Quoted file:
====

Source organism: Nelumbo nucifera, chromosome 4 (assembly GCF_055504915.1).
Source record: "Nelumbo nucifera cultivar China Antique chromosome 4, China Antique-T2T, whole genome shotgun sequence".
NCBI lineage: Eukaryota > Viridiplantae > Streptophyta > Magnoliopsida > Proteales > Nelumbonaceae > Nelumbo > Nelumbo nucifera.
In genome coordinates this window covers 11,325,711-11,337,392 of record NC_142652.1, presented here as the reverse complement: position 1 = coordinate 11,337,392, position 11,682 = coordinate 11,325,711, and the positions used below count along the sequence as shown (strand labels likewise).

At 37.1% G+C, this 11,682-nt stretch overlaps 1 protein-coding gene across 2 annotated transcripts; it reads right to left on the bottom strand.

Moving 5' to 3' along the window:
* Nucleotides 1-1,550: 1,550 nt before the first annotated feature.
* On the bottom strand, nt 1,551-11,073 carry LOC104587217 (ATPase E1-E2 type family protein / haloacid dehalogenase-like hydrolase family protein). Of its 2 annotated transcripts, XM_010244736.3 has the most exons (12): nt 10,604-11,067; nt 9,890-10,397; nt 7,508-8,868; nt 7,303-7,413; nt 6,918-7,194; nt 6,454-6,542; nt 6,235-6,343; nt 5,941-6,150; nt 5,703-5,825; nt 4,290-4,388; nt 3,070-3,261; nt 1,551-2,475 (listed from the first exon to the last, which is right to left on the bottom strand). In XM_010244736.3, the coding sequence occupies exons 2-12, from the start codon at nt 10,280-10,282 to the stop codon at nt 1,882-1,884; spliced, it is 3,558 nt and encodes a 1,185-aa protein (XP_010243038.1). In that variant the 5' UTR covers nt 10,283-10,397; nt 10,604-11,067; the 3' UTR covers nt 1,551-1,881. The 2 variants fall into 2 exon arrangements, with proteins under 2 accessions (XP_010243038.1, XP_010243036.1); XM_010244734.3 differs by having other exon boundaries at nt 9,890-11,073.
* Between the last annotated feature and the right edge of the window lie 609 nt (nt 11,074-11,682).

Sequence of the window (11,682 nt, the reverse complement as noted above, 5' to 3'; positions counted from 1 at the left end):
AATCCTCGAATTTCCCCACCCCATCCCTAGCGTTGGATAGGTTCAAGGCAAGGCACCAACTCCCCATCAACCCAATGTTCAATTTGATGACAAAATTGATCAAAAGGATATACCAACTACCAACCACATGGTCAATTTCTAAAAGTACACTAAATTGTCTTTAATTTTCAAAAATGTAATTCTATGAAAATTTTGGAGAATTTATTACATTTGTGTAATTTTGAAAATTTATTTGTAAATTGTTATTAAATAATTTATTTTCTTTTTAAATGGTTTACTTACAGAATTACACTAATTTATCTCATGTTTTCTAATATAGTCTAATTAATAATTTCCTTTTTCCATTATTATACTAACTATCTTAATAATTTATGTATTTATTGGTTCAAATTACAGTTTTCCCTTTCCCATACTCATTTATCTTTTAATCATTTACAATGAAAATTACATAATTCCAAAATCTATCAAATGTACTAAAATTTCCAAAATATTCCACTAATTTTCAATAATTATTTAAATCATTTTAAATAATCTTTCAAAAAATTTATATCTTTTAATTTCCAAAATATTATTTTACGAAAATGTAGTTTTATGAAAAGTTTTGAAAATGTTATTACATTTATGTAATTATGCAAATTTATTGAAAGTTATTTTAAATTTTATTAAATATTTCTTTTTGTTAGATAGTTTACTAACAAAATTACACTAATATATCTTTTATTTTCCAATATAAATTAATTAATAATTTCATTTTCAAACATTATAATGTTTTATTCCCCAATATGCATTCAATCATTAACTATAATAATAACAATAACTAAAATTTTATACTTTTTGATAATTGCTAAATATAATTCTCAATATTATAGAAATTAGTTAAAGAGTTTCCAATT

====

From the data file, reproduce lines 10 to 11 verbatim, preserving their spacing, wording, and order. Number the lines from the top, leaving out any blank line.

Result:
Sequence of the window (11,682 nt, the reverse complement as noted above, 5' to 3'; positions counted from 1 at the left end):
AATCCTCGAATTTCCCCACCCCATCCCTAGCGTTGGATAGGTTCAAGGCAAGGCACCAACTCCCCATCAACCCAATGTTCAATTTGATGACAAAATTGATCAAAAGGATATACCAACTACCAACCACATGGTCAATTTCTAAAAGTACACTAAATTGTCTTTAATTTTCAAAAATGTAATTCTATGAAAATTTTGGAGAATTTATTACATTTGTGTAATTTTGAAAATTTATTTGTAAATTGTTATTAAATAATTTATTTTCTTTTTAAATGGTTTACTTACAGAATTACACTAATTTATCTCATGTTTTCTAATATAGTCTAATTAATAATTTCCTTTTTCCATTATTATACTAACTATCTTAATAATTTATGTATTTATTGGTTCAAATTACAGTTTTCCCTTTCCCATACTCATTTATCTTTTAATCATTTACAATGAAAATTACATAATTCCAAAATCTATCAAATGTACTAAAATTTCCAAAATATTCCACTAATTTTCAATAATTATTTAAATCATTTTAAATAATCTTTCAAAAAATTTATATCTTTTAATTTCCAAAATATTATTTTACGAAAATGTAGTTTTATGAAAAGTTTTGAAAATGTTATTACATTTATGTAATTATGCAAATTTATTGAAAGTTATTTTAAATTTTATTAAATATTTCTTTTTGTTAGATAGTTTACTAACAAAATTACACTAATATATCTTTTATTTTCCAATATAAATTAATTAATAATTTCATTTTCAAACATTATAATGTTTTATTCCCCAATATGCATTCAATCATTAACTATAATAATAACAATAACTAAAATTTTATACTTTTTGATAATTGCTAAATATAATTCTCAATATTATAGAAATTAGTTAAAGAGTTTCCAATT